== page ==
By The Numbers
Let’s start by taking a look at the cold, hard facts – the statistics.
According to a 2011 study, nine out of ten Americans reported using some kind of technological device before bed. The majority, 60%, were using TVs, followed by cell phones at 39%, and then computers and laptops at 36%. That means that nearly as many people are spending time on their laptops before bed as they are on their cell phones. Single people are also more likely to use their laptops in bed than those who are married.
Another study found that exposure to blue light, such as that caused by laptop screens, at night damages the quality and duration of our sleep.
What is Blue Light?
Different sources of light have different color tints to them. Screens like the ones in our cell phones, TVs, computers, and laptops all emit something called blue light. But, contrary to popular belief, this kind of light isn’t limited to technology. The biggest producer of blue light is, in fact, the sun. The blue light that it emits is what makes us see the sky as blue.
So, why are professionals claiming that blue light is so harmful to us?
In short, they’re not. The problem is around our increased use of artificial blue light – especially in the hours before sleep. Blue light can actually be incredibly beneficial for us humans, as in the right amounts it can promote alertness and boost our mood. This is why this kind of light is used to help treat people who suffer from SAD.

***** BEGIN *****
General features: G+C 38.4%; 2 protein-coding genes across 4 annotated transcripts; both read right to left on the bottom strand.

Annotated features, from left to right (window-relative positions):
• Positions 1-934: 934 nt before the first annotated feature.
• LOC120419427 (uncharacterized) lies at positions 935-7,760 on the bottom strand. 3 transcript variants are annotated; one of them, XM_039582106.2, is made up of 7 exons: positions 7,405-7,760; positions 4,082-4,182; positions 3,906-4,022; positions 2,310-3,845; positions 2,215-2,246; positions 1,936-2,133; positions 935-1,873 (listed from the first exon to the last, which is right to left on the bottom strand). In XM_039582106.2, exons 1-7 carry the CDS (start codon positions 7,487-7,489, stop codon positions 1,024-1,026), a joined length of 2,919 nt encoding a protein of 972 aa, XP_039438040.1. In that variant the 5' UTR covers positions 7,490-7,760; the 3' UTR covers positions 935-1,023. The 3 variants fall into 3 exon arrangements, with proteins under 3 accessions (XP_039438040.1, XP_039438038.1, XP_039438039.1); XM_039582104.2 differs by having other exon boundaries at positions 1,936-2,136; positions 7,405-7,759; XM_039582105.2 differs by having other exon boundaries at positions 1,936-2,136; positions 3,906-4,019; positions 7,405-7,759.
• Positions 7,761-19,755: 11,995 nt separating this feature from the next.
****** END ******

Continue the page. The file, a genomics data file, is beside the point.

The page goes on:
It also helps us to regulate our sleeping patterns when we’re exposed to it at the right times during the day.
Using Your Laptop In Bed
It’s not just harm to yourself that you need to consider before using your laptop in bed, you also need to think about how it might affect the laptop itself. When laptops run, they produce heat that needs to be pushed out through the vents on the bottom of the laptop. When we use them in bed, resting them on a duvet or our mattress, this blocks the vents from working properly.
This could lead to your laptop overheating and engaging an automatic shutdown, or it could damage your bedding. Worst yet, if it gets too hot, it could even burn through your bedding onto your mattress. This is, of course, in very rare situations. But, the older your laptop, the more prone it is to overheating as it will have to work harder to run newer software.
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Blue Light and Your Sleep
Is Blue Light Bad For You?
You may have heard all sorts of horror stories about how harmful blue light can be, but it’s not all bad. Blue light is actually beneficial for us during the day as it can help boost our attention span, reaction time, and mood.
The problems start to roll in when the darkness comes. Our bodies are still hard-wired the way they were hundreds of years ago when the only real light source was the sun itself. This is called our circadian rhythm, or biological clock. This is what tells our bodies when to sleep, and when to be awake – and light plays a big part in that.
Rise of Technology